Approval Expanded for Venetoclax in Chronic Lymphocytic Leukemia

June 22, 2018, by NCI Staff

Credit: iStock

The targeted therapy venetoclax (Venclexta) can now be used for a broader group of patients with chronic lymphocytic leukemia (CLL).

Venetoclax was initially approved by the Food and Drug Administration (FDA) in 2016 to treat people with CLL that has a specific genomic alteration, called deletion 17p. On June 8, the agency expanded the drug’s approval to include people with CLL whose cancer has progressed after receiving at least one previous treatment, regardless of whether their cancer cells have this genetic alteration.

This new approval was based on the results of a large clinical trial called MURANO, which was funded by the companies that manufacture and distribute venetoclax, AbbVie and Roche.

In the trial, patients treated with venetoclax in combination with rituximab (Rituxan) lived longer without their cancer progressing than patients who were treated with rituximab and bendamustine (Treanda). The improvement in progression-free survival was seen regardless of whether patients’ cancers had the 17p deletion.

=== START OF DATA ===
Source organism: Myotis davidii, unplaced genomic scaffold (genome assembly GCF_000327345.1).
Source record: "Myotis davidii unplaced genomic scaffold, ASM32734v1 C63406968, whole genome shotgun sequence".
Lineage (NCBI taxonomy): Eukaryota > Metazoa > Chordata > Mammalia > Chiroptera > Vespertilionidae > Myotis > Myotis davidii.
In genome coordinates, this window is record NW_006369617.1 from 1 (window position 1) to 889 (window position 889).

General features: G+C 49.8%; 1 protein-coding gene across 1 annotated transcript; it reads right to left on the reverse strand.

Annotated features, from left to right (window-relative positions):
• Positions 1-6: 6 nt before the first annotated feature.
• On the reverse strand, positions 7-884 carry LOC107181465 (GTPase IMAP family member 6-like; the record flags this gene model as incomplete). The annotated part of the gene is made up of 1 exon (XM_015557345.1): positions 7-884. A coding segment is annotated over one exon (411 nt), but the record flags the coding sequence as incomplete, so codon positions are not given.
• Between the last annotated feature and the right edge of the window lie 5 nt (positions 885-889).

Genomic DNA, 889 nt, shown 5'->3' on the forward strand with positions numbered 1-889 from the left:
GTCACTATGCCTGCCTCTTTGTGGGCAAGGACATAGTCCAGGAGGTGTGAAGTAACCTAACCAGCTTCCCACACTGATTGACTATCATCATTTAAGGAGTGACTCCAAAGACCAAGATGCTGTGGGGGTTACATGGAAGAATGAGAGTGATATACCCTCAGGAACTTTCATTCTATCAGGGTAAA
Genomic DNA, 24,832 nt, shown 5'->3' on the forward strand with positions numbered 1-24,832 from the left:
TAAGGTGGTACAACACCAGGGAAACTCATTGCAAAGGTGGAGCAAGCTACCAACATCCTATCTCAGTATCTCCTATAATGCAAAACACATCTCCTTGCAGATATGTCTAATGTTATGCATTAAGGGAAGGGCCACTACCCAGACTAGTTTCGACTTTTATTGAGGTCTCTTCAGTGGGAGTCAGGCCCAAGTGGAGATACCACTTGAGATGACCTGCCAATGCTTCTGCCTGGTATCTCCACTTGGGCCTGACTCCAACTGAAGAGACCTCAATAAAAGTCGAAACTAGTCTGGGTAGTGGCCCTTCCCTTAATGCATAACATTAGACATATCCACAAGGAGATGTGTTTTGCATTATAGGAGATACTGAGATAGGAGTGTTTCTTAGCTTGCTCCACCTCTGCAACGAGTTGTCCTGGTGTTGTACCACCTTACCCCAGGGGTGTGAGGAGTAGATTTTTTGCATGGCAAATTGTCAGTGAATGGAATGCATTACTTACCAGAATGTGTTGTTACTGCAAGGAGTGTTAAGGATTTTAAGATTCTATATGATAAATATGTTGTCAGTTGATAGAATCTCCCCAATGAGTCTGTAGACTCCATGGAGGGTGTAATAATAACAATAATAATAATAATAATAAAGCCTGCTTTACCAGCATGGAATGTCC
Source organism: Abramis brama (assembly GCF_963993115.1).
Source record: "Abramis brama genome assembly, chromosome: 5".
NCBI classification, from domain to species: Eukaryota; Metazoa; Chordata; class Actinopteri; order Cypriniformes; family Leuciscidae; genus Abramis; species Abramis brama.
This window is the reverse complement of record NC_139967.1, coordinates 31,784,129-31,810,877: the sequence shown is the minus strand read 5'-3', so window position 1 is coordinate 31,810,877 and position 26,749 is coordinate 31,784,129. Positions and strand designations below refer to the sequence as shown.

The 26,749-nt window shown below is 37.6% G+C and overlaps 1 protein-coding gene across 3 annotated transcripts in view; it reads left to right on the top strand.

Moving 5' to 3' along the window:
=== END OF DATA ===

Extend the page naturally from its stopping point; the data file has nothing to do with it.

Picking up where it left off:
Further details on the findings from the MURANO trial and how this expanded approval of venetoclax should affect the care of patients with CLL were reported earlier this year in Cancer Currents.

< Older Post

Do Frequent Follow-Up Tests Benefit Colorectal Cancer Survivors?

Newer Post >

New on NCI Websites for June 2018

Most text on the National Cancer Institute website may be reproduced or reused freely. The National Cancer Institute should be credited as the source and a link to this page included, e.g., “Approval Expanded for Venetoclax in Chronic Lymphocytic Leukemia was originally published by the National Cancer Institute.”

Please note that blog posts that are written by individuals from outside the government may be owned by the writer, and graphics may be owned by their creator. In such cases, it is necessary to contact the writer, artists, or publisher to obtain permission for reuse.

We welcome your comments on this post. All comments must follow our comment policy.

blog comments powered by Disqus